While it is important that we take care of our poor, a governmental approach--which is often much more complicated than it needs to be--seldom works. Here's an approach, however, that will work.
In an era when presidential campaign finalists attempt to outdo each other in promises to provide for the medical and economic welfare of all Americans, it would do us well to take note of a few realities.
- Nearly all current government welfare programs are destructive of the family, teach indolence and dependence rather than thrift, and steal human dignity.
- Government intrusion into the medical arena is the primary reason for skyrocketing health care costs and declining medical care in America.
- The United States has a current and future debt obligation of between $50 trillion and $80 trillion.
It is much easier for us not only to spend other people's money, but to spend it with much less thrift than if it were our own. This is
There exists in America a plethora of entrenched interests which couldn't care less whether our welfare system is humane. Such people only care about themselves.why bureaucrats find it so easy to raise their own salaries. This is why lobbyists are so often among the upper crust of the rich. This is why the rich profit from government handout schemes with much greater success than the poor. This is why advocates for various industries agitate for government welfare schemes.
We need to put an end to the fattest of the cows taking most of the funds from the public trough. This can be accomplished with a simplification of the welfare system, so that those who really need it can get access to it, and so that America can continue to support our most indigent for years into the future. Here's what we need to do.
Step 1 - Phase Out Social Security. Social Security, since its inception, has been nearly the equivalent of a Ponzi scheme. If we don't soon phase out this wasteful fraud, we won't be able to provide economic security for anyone. The height of political and economic irony is for us to refer to a "Social Security Trust Fund" which does not exist.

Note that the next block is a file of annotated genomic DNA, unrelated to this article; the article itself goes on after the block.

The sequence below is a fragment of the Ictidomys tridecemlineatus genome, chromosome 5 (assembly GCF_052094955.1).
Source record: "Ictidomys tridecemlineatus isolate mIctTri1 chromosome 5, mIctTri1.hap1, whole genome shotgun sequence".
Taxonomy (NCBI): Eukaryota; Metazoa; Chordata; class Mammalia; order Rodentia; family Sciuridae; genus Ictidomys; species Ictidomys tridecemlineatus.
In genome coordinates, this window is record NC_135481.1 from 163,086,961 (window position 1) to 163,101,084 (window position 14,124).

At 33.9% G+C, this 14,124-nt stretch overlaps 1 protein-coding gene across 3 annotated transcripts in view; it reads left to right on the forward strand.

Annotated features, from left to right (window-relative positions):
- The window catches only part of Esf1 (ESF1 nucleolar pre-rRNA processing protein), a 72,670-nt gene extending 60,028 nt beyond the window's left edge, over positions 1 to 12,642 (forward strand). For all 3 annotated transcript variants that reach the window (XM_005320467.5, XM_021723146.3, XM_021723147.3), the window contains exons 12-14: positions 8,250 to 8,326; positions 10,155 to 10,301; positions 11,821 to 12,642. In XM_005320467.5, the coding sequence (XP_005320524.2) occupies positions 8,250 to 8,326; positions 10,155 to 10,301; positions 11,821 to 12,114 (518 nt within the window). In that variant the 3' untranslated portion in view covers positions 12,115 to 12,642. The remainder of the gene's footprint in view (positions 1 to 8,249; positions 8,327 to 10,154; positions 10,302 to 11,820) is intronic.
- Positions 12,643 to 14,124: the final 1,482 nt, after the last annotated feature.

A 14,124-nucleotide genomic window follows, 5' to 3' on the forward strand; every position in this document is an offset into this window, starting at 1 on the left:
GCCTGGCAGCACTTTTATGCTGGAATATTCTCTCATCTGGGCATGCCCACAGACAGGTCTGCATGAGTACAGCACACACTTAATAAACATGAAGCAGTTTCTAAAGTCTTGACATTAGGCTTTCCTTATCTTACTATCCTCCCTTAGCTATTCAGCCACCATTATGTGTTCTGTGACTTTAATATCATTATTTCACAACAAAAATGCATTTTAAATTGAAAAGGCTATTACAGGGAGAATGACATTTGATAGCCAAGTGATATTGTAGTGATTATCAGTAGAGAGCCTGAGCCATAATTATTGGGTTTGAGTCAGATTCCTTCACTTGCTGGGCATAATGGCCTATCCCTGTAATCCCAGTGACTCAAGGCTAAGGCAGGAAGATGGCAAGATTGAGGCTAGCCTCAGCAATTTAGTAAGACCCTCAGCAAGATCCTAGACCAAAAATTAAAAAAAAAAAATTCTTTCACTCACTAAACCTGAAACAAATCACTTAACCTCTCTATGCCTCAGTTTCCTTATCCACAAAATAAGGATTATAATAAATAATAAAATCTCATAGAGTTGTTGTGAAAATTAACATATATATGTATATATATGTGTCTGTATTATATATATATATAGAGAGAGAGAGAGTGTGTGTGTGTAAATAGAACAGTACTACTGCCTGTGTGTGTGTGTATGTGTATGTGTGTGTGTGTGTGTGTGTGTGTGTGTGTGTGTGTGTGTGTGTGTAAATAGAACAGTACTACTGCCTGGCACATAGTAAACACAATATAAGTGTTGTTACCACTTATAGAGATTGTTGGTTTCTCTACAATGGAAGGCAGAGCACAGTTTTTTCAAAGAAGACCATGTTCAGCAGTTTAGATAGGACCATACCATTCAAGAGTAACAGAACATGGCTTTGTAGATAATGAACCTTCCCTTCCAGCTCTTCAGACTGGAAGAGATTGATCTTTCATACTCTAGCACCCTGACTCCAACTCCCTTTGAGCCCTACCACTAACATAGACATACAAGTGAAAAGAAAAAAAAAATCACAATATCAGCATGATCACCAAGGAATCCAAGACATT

While it is morally imperative for us to support those who have grown old expecting Social Security to augment their income, not phasing out Social Security will result in economic disaster. Even at my current age of 45, I would be glad to forfeit ALL of my Social Security "earnings" if I were able to begin to invest both mine and my employer's "contributions" to my Social Security. Everyone should be given than option. Without the monkeying of the Federal Reserve (a tall order, for sure), everyone would be better off.
Step 2 - A Negative Income Tax. A better solution would be to have no income tax at all, but the Negative Income Tax is a healthy first step. Milton Friedman explained this idea in his 1979 book Free to Choose. It sounds to me very similar to the Earned Income Tax Credit. For it to work, however, all other welfare programs would have to be abolished. With a Negative Income Tax, those who don't earn any income would be subsidized to a subsistence level and no more.
Unlike current welfare schemes, this plan would encourage hard work and thrift, as subsidies would be phased out gradually rather than being wiped out by income earned by honest labor. This program would require all Americans to file a tax return. It would also allow private charitable organizations
A simpler solution is much more efficient--and much more humane.to coordinate assistance for the indigent. There's no getting around the fact, however, that thousands of government employees, as well as lobbyists, would be worse off in the short run, as they would be temporarily out of jobs.
But that--in the long run--would be a huge productivity bonus.
Most of the present welfare programs should never have been enacted. If they had not been, many of the people now dependent on them would have become self-reliant individuals instead of wards of the state. In the short run that might have appeared cruel for some, leaving them no option to low-paying, unattractive work. But in the long run it would have been far more humane.There exists a plethora of entrenched interests which couldn't care less whether our welfare system is humane, even while they claim falsely that it is humane. We can do much better than subsidizing those who grind upon the face of the poor for their personal aggrandizement. We need to get rid of this kind of entrenched bureaucrat. If the leader of a flock of geese looks back and finds that its V is no longer behind it, it'll either move to get back in line, or the geese will get a new leader.
Free to Choose, pg. 119
If we don't move our V, this flock of geese is headed toward American financial insolvency. Besides, a simpler solution is much more efficient--and much more humane.